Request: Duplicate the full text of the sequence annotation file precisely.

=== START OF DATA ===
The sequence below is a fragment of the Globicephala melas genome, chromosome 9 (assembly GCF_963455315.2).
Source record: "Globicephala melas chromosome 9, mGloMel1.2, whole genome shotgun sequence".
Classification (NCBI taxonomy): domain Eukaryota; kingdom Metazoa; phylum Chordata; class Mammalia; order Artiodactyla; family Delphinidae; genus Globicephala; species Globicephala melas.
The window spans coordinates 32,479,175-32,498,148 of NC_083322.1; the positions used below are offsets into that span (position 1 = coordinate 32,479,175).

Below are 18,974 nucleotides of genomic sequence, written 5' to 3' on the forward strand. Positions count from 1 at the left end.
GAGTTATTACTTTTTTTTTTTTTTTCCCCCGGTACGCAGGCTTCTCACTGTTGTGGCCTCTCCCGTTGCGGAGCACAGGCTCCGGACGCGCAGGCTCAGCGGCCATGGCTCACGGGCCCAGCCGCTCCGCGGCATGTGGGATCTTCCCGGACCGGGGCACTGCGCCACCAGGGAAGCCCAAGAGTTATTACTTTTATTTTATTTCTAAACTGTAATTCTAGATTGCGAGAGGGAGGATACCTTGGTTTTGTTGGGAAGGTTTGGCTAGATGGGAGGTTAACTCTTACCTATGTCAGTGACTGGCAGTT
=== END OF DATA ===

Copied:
The sequence below is a fragment of the Globicephala melas genome, chromosome 9 (assembly GCF_963455315.2).
Source record: "Globicephala melas chromosome 9, mGloMel1.2, whole genome shotgun sequence".
Classification (NCBI taxonomy): domain Eukaryota; kingdom Metazoa; phylum Chordata; class Mammalia; order Artiodactyla; family Delphinidae; genus Globicephala; species Globicephala melas.
The window spans coordinates 32,479,175-32,498,148 of NC_083322.1; the positions used below are offsets into that span (position 1 = coordinate 32,479,175).

Below are 18,974 nucleotides of genomic sequence, written 5' to 3' on the forward strand. Positions count from 1 at the left end.
GAGTTATTACTTTTTTTTTTTTTTTCCCCCGGTACGCAGGCTTCTCACTGTTGTGGCCTCTCCCGTTGCGGAGCACAGGCTCCGGACGCGCAGGCTCAGCGGCCATGGCTCACGGGCCCAGCCGCTCCGCGGCATGTGGGATCTTCCCGGACCGGGGCACTGCGCCACCAGGGAAGCCCAAGAGTTATTACTTTTATTTTATTTCTAAACTGTAATTCTAGATTGCGAGAGGGAGGATACCTTGGTTTTGTTGGGAAGGTTTGGCTAGATGGGAGGTTAACTCTTACCTATGTCAGTGACTGGCAGTT